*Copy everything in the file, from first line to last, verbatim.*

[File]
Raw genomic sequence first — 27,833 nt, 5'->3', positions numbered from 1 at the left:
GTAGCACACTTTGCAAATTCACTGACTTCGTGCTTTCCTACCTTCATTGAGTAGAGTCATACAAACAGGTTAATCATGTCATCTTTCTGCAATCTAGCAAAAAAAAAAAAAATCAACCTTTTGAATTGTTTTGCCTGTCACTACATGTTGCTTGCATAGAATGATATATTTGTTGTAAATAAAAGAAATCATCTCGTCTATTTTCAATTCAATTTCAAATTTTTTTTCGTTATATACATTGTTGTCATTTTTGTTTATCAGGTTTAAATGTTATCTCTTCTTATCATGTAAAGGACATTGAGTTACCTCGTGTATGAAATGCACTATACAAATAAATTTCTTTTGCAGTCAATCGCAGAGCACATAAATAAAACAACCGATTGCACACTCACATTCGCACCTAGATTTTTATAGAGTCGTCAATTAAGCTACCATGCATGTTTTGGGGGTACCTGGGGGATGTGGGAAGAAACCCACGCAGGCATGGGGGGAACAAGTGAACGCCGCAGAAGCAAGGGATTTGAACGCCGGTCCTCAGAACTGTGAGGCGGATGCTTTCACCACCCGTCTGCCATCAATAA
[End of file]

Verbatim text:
Raw genomic sequence first — 27,833 nt, 5'->3', positions numbered from 1 at the left:
GTAGCACACTTTGCAAATTCACTGACTTCGTGCTTTCCTACCTTCATTGAGTAGAGTCATACAAACAGGTTAATCATGTCATCTTTCTGCAATCTAGCAAAAAAAAAAAAAATCAACCTTTTGAATTGTTTTGCCTGTCACTACATGTTGCTTGCATAGAATGATATATTTGTTGTAAATAAAAGAAATCATCTCGTCTATTTTCAATTCAATTTCAAATTTTTTTTCGTTATATACATTGTTGTCATTTTTGTTTATCAGGTTTAAATGTTATCTCTTCTTATCATGTAAAGGACATTGAGTTACCTCGTGTATGAAATGCACTATACAAATAAATTTCTTTTGCAGTCAATCGCAGAGCACATAAATAAAACAACCGATTGCACACTCACATTCGCACCTAGATTTTTATAGAGTCGTCAATTAAGCTACCATGCATGTTTTGGGGGTACCTGGGGGATGTGGGAAGAAACCCACGCAGGCATGGGGGGAACAAGTGAACGCCGCAGAAGCAAGGGATTTGAACGCCGGTCCTCAGAACTGTGAGGCGGATGCTTTCACCACCCGTCTGCCATCAATAA